In many ways, Nevada is ground zero for showcasing the full effects of climate change. From rising temperatures to the record-breaking drought we’ve seen ravaging Lake Mead, we now appear to be paying a price for decades of avoiding what it really means to transition to a clean energy economy. The most recent report from the Intergovernmental Panel on Climate Change issued Aug. 9 says we are just a few years, not decades, away from irreversible disaster for our planet.
What is stopping us from a faster transition to renewable energy? What I have observed, locally and nationally, is not the lack of desire to build renewable energy projects, but instead is more of a question of agreeing on where to build them and how to get them permitted.
For starters, it is not easy to site and build large-scale renewable energy projects, especially in Nevada where the federal government manages most of the land and air space. Red tape delays an already complicated development and permitting approval process. The result is that it takes the managing agencies too long to get things accomplished in a timely fashion.
In addition, I have observed three types of “nos” when it comes to beefing up our renewable energy infrastructure. Bucket number one: NIMBYs or Not in My Backyard folks who don’t want to look at big solar panels or tall wind turbines, even at a great distance. The second and third buckets are those on the extreme edges of the political divide — those who question the science around the adverse effect of human activities on climate or, on the other end of the spectrum, those who identify as “progressive” environmentalists but fail to recognize there can be a pragmatic balance between projects aimed at saving the environment while protecting habitat for plants and animals.
We’ve heard from these three groups over the years that we can’t do solar here and we can’t do wind there because it will hurt migratory patterns of this or that bird, or because climate change is really just a hoax, or because it will block my view. And many environmentalists claim to support renewable energy and agree it will help reduce climate change, yet they are the first to oppose specific projects and the last to come up with viable alternative locations.
As a veteran, I know first-hand the national security implications involved in not being more aggressive in reducing our dependence on foreign imports to satisfy our fossil fuel needs. Many of my fellow patriots in uniform have lost their lives in wars that are still being waged in parts of the world that control those fossil fuels. Thus, I support a combination of smart renewable energy generation, energy independence and conservation.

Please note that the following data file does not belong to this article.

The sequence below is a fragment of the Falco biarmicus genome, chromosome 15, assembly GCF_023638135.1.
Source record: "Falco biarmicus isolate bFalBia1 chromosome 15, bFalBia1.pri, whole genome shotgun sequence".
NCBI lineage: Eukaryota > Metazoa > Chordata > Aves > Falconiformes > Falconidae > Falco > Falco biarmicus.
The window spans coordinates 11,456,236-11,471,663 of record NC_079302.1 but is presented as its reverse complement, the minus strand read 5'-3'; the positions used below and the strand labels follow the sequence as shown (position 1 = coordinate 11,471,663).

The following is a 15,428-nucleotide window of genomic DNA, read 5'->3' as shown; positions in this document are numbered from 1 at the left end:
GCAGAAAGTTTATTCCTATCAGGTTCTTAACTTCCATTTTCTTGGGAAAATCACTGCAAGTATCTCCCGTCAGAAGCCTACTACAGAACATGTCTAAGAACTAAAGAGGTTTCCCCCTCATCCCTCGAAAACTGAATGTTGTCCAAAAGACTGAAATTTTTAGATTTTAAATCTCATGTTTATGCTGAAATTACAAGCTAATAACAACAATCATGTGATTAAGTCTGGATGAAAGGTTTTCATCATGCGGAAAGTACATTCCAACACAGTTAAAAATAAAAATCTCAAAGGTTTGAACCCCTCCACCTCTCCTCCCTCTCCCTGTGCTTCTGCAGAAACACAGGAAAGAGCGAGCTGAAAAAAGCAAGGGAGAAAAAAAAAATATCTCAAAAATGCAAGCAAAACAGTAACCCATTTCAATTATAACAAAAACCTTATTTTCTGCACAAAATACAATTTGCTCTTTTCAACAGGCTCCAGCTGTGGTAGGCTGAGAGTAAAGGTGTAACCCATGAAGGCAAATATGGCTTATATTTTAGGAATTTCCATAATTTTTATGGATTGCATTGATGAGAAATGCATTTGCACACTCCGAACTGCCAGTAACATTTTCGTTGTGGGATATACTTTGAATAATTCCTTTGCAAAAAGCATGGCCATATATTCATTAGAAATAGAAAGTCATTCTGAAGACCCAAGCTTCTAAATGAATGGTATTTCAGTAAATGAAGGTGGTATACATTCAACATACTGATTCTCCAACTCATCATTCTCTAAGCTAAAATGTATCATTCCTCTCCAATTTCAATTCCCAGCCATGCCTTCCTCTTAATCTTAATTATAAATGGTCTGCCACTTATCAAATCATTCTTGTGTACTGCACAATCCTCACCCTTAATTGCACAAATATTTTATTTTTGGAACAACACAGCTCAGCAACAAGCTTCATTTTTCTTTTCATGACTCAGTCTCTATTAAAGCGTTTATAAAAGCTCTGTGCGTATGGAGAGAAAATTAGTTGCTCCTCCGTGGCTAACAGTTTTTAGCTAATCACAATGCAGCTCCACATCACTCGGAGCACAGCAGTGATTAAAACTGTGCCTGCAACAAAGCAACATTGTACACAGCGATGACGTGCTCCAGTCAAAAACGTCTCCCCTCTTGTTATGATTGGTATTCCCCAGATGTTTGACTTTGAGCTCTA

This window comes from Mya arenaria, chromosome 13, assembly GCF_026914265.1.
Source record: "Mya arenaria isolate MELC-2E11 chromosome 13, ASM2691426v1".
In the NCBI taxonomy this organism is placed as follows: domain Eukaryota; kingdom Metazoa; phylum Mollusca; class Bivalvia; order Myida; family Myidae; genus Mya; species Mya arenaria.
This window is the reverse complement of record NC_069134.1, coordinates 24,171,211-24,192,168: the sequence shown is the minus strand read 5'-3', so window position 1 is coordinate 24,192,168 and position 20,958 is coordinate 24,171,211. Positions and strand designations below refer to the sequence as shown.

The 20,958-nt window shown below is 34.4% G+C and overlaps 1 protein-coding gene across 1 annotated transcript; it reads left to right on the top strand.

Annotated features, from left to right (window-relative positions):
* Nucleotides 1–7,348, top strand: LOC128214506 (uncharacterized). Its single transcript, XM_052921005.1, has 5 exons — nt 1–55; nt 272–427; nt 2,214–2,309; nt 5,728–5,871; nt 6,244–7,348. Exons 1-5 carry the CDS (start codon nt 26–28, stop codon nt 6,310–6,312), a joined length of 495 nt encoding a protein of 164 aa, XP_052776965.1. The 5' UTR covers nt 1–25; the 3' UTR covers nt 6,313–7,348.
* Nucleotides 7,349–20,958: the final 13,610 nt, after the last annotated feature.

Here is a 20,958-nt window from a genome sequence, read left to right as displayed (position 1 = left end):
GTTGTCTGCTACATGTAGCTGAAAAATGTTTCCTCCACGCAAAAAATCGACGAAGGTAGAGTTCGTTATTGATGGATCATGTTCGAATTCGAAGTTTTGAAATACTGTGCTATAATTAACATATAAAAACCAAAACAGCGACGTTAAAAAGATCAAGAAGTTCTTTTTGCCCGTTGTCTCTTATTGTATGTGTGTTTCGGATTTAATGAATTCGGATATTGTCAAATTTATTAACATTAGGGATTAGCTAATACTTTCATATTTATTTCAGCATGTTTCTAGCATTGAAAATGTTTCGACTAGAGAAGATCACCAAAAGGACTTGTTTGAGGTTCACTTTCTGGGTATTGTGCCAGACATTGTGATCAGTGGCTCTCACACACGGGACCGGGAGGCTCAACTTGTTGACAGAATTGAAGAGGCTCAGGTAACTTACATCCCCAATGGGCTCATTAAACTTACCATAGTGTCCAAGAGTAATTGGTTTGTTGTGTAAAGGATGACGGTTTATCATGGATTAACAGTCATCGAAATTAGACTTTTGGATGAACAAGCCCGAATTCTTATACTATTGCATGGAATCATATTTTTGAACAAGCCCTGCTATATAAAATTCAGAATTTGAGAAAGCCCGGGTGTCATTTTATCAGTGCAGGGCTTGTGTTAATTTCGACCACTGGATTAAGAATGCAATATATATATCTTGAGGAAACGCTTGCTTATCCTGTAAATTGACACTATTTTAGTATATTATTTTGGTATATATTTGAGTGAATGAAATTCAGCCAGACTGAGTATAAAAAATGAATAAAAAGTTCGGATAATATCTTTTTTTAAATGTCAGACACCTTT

The construction and operation of wind projects would create good-paying jobs for the citizens and veterans of Clark County. For example, a company founded and operated by veterans called Airstreams has trained well over 2,000 veterans to leverage the skills they gained in the military to work as technicians in the wind energy industry. We need more opportunities like this for our veterans in Nevada. The need to use American ingenuity to create our own clean energy jobs has never been greater.
As a resident of rural Clark County, where a wind farm might be located, I fully support that kind of project and the company’s efforts because without decisive action now, we run the risk of continuing the cycle of inaction that produces no solutions. The stark reality is that if we continue to let unreasonable expectations derail good projects, we will eventually have no more habitat to protect. We must all come together to come up with reasonable solutions that can be enacted now.
Pamela Walker is commander of American Legion Post 60 in Laughlin, Nevada. She entered the Air Force in 1973, after which she was assigned to Norton AFB CA and was Chuck Yeager’s crew chief on T-39’s. Years later, at Nellis AFB, she was handpicked for an initial cadre of 10 women to complete flight engineer training. She then was stationed at Charleston AFB SC and flew hundreds of missions all over the world, including presidential support missions and missions in support of the Gulf War. While in the Air Force, she completed a B.S. in education and two Masters degrees. She is a life member of the VFW; a member of the DAV, Elks and Moose; and is currently a member of the Laughlin Town Board.